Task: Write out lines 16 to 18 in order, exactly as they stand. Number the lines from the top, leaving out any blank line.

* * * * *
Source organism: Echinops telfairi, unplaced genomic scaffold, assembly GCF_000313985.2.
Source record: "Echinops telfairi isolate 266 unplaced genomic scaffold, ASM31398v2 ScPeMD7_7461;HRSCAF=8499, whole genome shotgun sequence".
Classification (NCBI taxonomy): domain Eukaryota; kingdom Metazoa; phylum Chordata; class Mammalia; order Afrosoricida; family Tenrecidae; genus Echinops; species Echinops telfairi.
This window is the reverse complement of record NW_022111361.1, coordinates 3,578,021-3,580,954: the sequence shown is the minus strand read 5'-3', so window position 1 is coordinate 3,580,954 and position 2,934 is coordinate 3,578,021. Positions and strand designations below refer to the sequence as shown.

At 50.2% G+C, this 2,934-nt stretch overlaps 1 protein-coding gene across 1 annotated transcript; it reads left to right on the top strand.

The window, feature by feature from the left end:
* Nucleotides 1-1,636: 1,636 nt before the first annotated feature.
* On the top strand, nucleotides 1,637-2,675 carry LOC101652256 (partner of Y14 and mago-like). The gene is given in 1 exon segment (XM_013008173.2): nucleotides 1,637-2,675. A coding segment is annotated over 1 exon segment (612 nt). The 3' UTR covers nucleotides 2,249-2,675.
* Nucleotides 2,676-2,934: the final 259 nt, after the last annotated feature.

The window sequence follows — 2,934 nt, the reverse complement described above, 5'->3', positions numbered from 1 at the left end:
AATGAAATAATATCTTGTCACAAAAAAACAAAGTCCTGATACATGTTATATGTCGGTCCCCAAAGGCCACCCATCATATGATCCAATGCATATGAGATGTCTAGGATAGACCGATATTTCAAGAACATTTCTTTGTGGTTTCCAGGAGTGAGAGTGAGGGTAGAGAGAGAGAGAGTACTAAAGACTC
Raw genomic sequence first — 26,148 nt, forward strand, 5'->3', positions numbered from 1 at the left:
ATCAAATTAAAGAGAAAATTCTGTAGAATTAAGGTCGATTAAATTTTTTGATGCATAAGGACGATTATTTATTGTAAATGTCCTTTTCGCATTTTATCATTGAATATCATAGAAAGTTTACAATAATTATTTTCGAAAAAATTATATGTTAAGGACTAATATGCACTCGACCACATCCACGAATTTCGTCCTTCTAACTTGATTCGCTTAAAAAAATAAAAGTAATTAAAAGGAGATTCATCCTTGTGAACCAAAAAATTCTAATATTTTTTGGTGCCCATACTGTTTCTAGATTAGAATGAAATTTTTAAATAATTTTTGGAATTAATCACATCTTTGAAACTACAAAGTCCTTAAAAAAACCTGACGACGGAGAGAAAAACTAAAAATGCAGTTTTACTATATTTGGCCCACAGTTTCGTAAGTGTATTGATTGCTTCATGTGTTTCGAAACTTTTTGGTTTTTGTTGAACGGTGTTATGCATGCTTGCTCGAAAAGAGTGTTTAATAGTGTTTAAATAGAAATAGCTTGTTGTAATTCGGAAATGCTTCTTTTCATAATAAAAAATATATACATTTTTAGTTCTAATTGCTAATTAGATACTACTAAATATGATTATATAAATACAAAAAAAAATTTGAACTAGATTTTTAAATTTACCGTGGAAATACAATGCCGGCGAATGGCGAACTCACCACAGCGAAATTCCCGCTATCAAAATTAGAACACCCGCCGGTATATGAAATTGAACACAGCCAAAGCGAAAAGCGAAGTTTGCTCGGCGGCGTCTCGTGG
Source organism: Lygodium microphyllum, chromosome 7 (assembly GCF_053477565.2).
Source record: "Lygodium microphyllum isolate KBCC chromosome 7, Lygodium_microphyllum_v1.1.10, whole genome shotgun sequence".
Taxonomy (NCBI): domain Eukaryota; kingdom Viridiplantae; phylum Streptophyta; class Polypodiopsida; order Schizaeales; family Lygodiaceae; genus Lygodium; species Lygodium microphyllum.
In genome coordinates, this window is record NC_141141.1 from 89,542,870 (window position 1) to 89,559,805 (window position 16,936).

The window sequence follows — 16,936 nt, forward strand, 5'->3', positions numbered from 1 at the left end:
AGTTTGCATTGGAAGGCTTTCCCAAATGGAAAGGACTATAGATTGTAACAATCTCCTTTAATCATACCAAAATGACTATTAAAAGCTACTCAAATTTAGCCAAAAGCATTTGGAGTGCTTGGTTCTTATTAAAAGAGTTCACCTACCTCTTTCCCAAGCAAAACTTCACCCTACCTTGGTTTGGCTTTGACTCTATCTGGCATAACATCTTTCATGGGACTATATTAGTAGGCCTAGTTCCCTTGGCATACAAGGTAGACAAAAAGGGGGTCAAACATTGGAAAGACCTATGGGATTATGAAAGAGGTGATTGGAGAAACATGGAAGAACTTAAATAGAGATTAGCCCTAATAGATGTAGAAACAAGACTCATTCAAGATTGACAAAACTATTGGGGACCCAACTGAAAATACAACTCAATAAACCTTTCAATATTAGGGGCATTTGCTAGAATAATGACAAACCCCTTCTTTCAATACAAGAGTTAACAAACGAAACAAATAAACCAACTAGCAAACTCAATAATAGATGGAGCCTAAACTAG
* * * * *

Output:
Taxonomy (NCBI): domain Eukaryota; kingdom Viridiplantae; phylum Streptophyta; class Polypodiopsida; order Schizaeales; family Lygodiaceae; genus Lygodium; species Lygodium microphyllum.
In genome coordinates, this window is record NC_141141.1 from 89,542,870 (window position 1) to 89,559,805 (window position 16,936).

The window sequence follows — 16,936 nt, forward strand, 5'->3', positions numbered from 1 at the left end: